The third speaker, a startlingly cheerful middle-aged woman with rounded shoulders and a mane of light blond hair, announced that her presentation would be less formal than the first two; her intention, she explained, was to highlight the historical gap between the principled rhetoric of presidential addresses and the translation of those principles into real-world political strategies. The discovery that American presidents tend to compromise their noblest ideals when faced with the exigencies of policy decisions ranks right up there, in terms of shock value, with the discovery that Elizabeth Wurtzel is a high-maintenance girlfriend. Still, Professor Off-The-Cuff had a discernable thesis, and she made it in a concise, unpretentious way — sans finger-quotes. I was grateful.

This was followed by a 15-minute question-and-answer period. Most of the questions ran along predictable What-can-we-as-educators-do? lines. One audience member suggested, in utter seriousness, that the present crisis cried out for a renewed Marxist understanding of geopolitics. Another commented that we needed to do a better job directing our students to activist websites — which remain an untapped resource for alternative perspectives on the news. A call for more teach-ins was enthusiastically applauded.

As the session was winding down, I decided to ask a question. This is something I habitually do after such discussions; it’s sadistic act, the academic equivalent of shooting fish in a barrel, and it speaks badly of my character. I directed my question to Professor Turtleneck — though it could as well have been addressed to virtually anyone in the room. Recalling his notion of a “state of semi-erudition” that characterized those who support President Bush’s war on terrorism, I pointed out that many of Bush’s supporters would characterize the antiwar movement in much the same way. “As an epistemological matter,” I asked, “how do you deal with the fact that each side sees the other as uninformed? You don’t want to make the claim that your knowledge is somehow privileged, do you?”

There was an awkward, slightly panicky pause after I asked this.

Professor Turtleneck began his response by saying he’d cut a lot out of the paper he’d read and then segued into an utterly irrelevant tap dance about Adorno’s own epistemological presuppositions. He was interrupted after a minute by a man sitting behind me, who called out, “You’re not answering the question! You can’t deny that you’re making a claim to knowledge here!”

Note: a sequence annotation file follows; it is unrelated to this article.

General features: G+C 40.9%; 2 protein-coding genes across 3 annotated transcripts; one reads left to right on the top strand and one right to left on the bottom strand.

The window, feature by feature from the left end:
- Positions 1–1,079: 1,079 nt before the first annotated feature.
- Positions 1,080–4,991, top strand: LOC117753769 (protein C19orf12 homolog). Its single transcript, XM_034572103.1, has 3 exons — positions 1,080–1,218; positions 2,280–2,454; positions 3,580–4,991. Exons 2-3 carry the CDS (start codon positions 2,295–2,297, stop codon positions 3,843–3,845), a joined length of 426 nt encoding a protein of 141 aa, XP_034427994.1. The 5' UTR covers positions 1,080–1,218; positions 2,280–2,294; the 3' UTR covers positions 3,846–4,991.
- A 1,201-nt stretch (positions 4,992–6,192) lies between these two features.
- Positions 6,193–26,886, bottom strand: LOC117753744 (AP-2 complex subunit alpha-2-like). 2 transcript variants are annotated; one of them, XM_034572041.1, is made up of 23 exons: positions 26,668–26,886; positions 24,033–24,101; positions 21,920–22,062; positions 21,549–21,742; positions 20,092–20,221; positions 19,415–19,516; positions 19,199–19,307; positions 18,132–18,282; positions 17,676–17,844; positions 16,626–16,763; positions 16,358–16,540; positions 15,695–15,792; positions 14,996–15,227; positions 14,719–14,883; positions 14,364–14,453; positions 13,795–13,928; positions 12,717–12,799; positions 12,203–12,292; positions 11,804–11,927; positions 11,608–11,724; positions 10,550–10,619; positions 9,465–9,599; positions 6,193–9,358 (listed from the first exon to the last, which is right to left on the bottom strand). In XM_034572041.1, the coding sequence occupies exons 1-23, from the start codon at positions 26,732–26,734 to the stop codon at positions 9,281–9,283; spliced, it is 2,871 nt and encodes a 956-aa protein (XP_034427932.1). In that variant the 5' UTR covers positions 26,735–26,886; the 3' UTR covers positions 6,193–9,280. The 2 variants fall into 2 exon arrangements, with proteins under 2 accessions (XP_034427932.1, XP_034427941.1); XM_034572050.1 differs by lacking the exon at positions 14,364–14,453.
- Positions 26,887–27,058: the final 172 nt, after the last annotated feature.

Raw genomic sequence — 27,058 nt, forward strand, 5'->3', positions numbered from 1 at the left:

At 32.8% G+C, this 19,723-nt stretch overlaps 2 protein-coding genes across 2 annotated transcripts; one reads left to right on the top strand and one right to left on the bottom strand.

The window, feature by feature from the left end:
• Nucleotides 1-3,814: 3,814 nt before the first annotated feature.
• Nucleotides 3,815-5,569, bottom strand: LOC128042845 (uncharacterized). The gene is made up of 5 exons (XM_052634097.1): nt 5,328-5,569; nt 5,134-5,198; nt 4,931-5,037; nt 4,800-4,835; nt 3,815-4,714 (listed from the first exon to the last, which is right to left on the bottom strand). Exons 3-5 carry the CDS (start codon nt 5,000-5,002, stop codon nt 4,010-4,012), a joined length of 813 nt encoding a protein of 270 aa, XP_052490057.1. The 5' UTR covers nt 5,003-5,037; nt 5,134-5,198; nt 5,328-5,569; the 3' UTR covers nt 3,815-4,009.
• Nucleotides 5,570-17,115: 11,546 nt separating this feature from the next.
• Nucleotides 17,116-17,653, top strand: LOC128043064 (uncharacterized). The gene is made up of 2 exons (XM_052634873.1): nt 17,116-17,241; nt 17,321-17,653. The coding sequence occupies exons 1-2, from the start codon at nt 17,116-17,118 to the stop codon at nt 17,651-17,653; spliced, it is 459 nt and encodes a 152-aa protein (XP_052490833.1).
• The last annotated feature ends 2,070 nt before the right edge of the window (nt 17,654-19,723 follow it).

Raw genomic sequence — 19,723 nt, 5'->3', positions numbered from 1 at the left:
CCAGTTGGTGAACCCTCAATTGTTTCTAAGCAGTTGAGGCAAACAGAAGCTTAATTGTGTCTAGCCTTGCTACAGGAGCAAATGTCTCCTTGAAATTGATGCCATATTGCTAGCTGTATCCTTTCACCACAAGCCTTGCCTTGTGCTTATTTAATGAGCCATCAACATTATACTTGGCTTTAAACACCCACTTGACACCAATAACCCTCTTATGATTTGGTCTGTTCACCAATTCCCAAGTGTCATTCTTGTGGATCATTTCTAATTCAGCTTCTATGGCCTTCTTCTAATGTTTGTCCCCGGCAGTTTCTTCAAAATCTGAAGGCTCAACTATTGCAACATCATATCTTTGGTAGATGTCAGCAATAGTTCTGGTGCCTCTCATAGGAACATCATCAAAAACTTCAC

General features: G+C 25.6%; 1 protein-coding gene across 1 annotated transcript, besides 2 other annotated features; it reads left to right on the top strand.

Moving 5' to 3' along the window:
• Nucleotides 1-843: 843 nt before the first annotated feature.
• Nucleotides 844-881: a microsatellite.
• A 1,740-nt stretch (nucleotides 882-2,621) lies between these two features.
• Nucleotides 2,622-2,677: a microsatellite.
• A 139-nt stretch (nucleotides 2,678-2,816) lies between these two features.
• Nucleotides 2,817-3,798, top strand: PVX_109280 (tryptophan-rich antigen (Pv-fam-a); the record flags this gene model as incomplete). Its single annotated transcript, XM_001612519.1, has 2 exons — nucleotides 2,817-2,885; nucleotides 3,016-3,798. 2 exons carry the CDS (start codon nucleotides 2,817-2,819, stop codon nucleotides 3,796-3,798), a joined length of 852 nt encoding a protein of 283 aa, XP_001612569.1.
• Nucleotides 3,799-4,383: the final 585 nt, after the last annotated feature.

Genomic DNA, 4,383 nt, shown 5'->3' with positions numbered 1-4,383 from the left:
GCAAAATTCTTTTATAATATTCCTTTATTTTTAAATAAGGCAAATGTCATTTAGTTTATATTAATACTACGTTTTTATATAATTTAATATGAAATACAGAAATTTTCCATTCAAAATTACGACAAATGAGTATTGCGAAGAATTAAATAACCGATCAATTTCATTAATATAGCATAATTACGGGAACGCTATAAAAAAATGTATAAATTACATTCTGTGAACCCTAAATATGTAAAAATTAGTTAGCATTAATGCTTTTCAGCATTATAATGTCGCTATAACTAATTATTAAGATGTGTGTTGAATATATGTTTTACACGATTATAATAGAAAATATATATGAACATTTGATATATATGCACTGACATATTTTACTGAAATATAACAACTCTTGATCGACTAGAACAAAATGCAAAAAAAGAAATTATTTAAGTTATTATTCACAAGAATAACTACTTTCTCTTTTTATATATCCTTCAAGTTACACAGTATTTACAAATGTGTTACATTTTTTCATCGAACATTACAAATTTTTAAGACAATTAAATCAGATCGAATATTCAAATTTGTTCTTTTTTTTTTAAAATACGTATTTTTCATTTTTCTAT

“I’m not denying that,” Professor Turtleneck insisted. “I’m only saying that Adorno would say . . .”

And on and on.

The MLA Convention is graduation day from Clown College, and my purpose here is not to call more attention to the preponderance of big floppy shoes. Rather, I want to highlight the perennial lack of self-reflection of the anti war movement, and of the intellectual Left as a whole.

On the one hand, Leftist intellectuals — drenched by now in postmodern hogwash — dismiss the suggestion that the world exists independently of our perceptions, and that knowledge claims can be measured objectively against it. Knowledge, to them, is a function of power, always tainted by political and cultural bias; true statements are true not because they correspond with reality but because they’re accepted as true by “discourse communities.” Telling people who disagree with you that they’re wrong, under such circumstances, is an act of political oppression.

On the other hand, Leftist intellectuals have no problem whatsoever telling people who disagree with them that they’re wrong. That’s not oppression . . . that’s (open finger-quotes) education (close finger-quotes). Leftist intellectuals believe they see beneath the surface of things, that they discern the reality beneath the blur of language — conveniently forgetting that they’re committed to a worldview in which the blur of language creates reality, a worldview in which one blur of language is no more valid than another since there’s no underlying reality to measure language against. In other words, they claim that they see beneath the surface while simultaneously claiming that the surface is all there is.

More specifically, the antiwar movement is hoist upon the premise that ordinary people support the war on terrorism because they’re being misled by corporate-sponsored government-controlled media; if ordinary people only knew the truth, they would denounce the war in no uncertain terms. But ask the intellectual leaders of the anti-war movement if they believe that truth even exists, ask them if statements can be verified empirically against an independently existing reality, and they’ll scoff at your philosophical naïveté.

“Reality,” after all, must be finger-quoted.

Mark Goldblatt’s novel, Africa Speaks, is now out in paperback.